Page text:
Intended for healthcare professionals

Analysis

Intensive care: balancing risk and benefit to facilitate informed decisions

BMJ 2018; 363 doi: https://doi.org/10.1136/bmj.k4135 (Published 19 October 2018) Cite this as: BMJ 2018;363:k4135
  1. Jamie Gross, consultant in intensive care medicine1,
  2. Barry Williams, patient and public representative2,
  3. Premila Fade, consultant geriatrician1,
  4. Stephen J Brett, consultant in intensive care medicine and professor of critical care3
  1. 1London North West University Healthcare NHS Trust, Watford Road, Harrow HA1 3UJ, UK
  2. 2Bishops Caundle, Dorset
  3. 3Centre for Perioperative Medicine and Critical Care Research, Imperial College Healthcare NHS Trust, Hammersmith Hospital, Du Cane Road, London W12 0HS, UK
  1. Correspondence to: J Gross j.gross{at}nhs.net

More efforts are needed to engage with the wider healthcare community and the public about what intensive care can—and can’t—achieve, say Jamie Gross and colleagues

Changing population demographics and improved chronic disease management have led to a growing proportion of patients being admitted to intensive care units (ICUs) with co-existing chronic disease and frailty.12 This has contributed to greater demand for intensive care services, which is steadily increasing at a rate of about 4% a year.3 Limited bed capacity in ICUs results in cancelled urgent operations and in non-clinical transfers to other such units.4 Given that intensive care is an expensive resource with healthcare costs for survivors that commonly extend well beyond admission,5 this trend is unlikely to be sustainable. Crucially, for patients with chronic disease and established frailty, undergoing the burden of a prolonged stay in intensive care for an acute illness may not deliver sustainable benefit,56 with the important caveat that the definition of “benefit” is a very individual thing.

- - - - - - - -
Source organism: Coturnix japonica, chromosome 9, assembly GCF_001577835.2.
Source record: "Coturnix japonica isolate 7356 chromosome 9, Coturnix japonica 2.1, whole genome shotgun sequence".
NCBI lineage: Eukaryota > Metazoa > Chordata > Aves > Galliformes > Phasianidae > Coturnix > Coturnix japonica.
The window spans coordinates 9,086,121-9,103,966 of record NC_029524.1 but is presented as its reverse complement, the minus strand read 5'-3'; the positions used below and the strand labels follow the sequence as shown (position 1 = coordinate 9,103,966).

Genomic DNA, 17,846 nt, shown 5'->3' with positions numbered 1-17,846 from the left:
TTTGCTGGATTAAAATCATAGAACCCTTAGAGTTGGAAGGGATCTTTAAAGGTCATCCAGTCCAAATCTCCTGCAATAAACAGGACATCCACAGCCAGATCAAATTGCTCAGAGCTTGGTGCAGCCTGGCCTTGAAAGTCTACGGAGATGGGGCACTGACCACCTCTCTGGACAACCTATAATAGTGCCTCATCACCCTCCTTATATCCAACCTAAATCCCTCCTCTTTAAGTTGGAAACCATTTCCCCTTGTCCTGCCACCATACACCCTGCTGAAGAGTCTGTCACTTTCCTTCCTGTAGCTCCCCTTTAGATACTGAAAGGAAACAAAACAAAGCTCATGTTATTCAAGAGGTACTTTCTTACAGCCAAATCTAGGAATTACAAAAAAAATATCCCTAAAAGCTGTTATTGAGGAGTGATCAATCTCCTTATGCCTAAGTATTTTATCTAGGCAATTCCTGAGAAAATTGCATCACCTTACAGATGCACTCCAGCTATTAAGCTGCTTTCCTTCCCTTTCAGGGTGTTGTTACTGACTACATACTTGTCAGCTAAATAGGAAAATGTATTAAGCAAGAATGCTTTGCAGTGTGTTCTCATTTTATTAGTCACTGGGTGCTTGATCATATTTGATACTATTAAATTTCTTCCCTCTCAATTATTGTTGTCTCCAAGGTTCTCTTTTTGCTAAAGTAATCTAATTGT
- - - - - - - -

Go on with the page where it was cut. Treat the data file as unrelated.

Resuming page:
Can anything be done to tackle the mismatch between supply and demand for intensive care? Perhaps part of this increasing demand is due to unrealistic expectations of what medicine—in particular intensive care—can achieve, along with an underappreciation of the burdens of both a critical care stay and future survivorship.7 One approach might be to increase public awareness about what admission to intensive care could mean for patients and their families, to facilitate informed decision making.

Pitfalls of intensive care

The onset of critical illness can be a highly stressful time for patients and their families. Most people do not express their wishes for the management of a future hypothetical life threatening crisis, so when a patient is incapacitated by acute illness relatives are often faced with the burden of trying to determine what that person would have wanted. Adding this to the confused framework around surrogate decision making increases anxiety for all. No prognostic scoring systems currently available can reliably predict meaningful individual patient outcomes, so, understandably, the default pathway is often to give that person the perceived best chance of “survival.” This is further compounded by the historic view held by medics, patients, and relatives that survival is the over-riding goal that defines success or failure of medical intervention.

For most patients admitted to intensive care, the outcome might initially seem favourable. But the life sustaining treatments provided might come at a cost to patients and to family members. This is commonly overlooked or underappreciated at the time of considering whether admission is appropriate.